If an email looks weird…it probably is weird.
If you aren’t expecting something weird from the person who sent the message, contact them with a new email or a phone call and confirm if they meant to send it.
This does 2 things:
If you think there is a problem with one of your accounts because an email told you, don’t click on the links in the email, just open your browser and go directly to that site as you normally would, by typing in the website address yourself.
If the Main Part of the Website Address in the address bar looks weird…it probably isn’t where you meant to be. There is a difference between netflix.com and netflix.rosebaker01.com. Just because netflix is in the address, doesn’t mean it is netflix. Only when the domain and the domain extension are next to each other is it the actual website (see image below).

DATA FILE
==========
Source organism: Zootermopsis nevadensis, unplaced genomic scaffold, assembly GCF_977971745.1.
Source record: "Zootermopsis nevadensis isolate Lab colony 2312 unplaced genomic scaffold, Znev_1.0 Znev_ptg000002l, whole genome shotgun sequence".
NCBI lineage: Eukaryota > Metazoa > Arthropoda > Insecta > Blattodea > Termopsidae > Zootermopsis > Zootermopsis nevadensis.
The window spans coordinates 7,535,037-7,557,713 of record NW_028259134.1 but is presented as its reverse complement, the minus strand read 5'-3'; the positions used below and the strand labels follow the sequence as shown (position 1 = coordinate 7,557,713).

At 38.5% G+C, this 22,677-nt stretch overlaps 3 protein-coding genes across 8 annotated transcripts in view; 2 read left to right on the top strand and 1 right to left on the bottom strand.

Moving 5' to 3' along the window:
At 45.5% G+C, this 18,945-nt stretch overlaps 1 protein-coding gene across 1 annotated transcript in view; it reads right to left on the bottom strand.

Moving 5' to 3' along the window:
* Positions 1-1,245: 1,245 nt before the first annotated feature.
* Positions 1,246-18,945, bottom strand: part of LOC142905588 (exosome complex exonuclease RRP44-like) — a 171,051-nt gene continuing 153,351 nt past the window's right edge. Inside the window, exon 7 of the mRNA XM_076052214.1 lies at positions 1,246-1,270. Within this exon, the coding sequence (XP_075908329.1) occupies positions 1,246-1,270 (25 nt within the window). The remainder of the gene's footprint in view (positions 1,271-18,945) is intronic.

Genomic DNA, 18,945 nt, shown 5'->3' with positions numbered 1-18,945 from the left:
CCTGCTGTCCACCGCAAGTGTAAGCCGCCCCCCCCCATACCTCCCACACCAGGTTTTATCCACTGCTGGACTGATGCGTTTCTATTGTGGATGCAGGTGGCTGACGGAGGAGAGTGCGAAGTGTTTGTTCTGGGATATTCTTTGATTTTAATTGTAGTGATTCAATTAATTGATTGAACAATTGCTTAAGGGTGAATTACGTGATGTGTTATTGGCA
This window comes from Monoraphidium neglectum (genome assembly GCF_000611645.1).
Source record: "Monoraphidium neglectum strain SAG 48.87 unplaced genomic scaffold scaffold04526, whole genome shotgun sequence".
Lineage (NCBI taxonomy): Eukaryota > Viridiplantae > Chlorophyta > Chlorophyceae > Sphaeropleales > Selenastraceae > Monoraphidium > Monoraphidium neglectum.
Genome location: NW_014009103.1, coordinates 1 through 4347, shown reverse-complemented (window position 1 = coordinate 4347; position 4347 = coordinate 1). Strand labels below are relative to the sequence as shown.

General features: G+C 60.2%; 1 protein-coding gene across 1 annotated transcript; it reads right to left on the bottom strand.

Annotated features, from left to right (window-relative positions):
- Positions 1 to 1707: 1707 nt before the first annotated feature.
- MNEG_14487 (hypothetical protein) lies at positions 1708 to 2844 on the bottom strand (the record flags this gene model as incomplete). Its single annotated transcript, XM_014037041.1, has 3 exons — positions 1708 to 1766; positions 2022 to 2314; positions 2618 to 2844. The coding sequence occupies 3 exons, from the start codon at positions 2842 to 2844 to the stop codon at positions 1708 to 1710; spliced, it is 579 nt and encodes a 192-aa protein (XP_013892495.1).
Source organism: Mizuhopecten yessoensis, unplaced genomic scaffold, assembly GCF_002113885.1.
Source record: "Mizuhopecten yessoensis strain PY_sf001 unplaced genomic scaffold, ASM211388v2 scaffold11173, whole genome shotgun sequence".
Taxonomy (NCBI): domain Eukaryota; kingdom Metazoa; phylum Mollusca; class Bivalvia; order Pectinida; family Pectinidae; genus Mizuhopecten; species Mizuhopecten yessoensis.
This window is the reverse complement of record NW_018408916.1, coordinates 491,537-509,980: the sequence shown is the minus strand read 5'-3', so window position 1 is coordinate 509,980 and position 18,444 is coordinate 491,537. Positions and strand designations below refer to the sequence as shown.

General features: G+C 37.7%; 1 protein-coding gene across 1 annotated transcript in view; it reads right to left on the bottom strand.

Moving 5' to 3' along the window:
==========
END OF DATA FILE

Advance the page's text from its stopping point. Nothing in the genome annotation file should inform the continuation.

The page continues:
It is easy to check websites with this simple rule: If the “Main Part of the Website Address” in the address bar isn’t something you are used to seeing or wouldn’t type yourself, it is probably a phishing site. Especially if it looks like a different site.
Additional ways to avoid phishing
If you need to update something because an email told you to, go to your web browser and type in the address as you normally would to get to that site (i.e. your online banking site). Once you are logged in to the site you know and trust, if there isn’t something obvious to update, then you are probably safe. If you are still concerned YOU contact their customer service department.
If someone calls…don’t give them information. Hang up with the person who called and call the number you know for the company that “just called you”. If there really is an issue, they’ll have it in their computer system.
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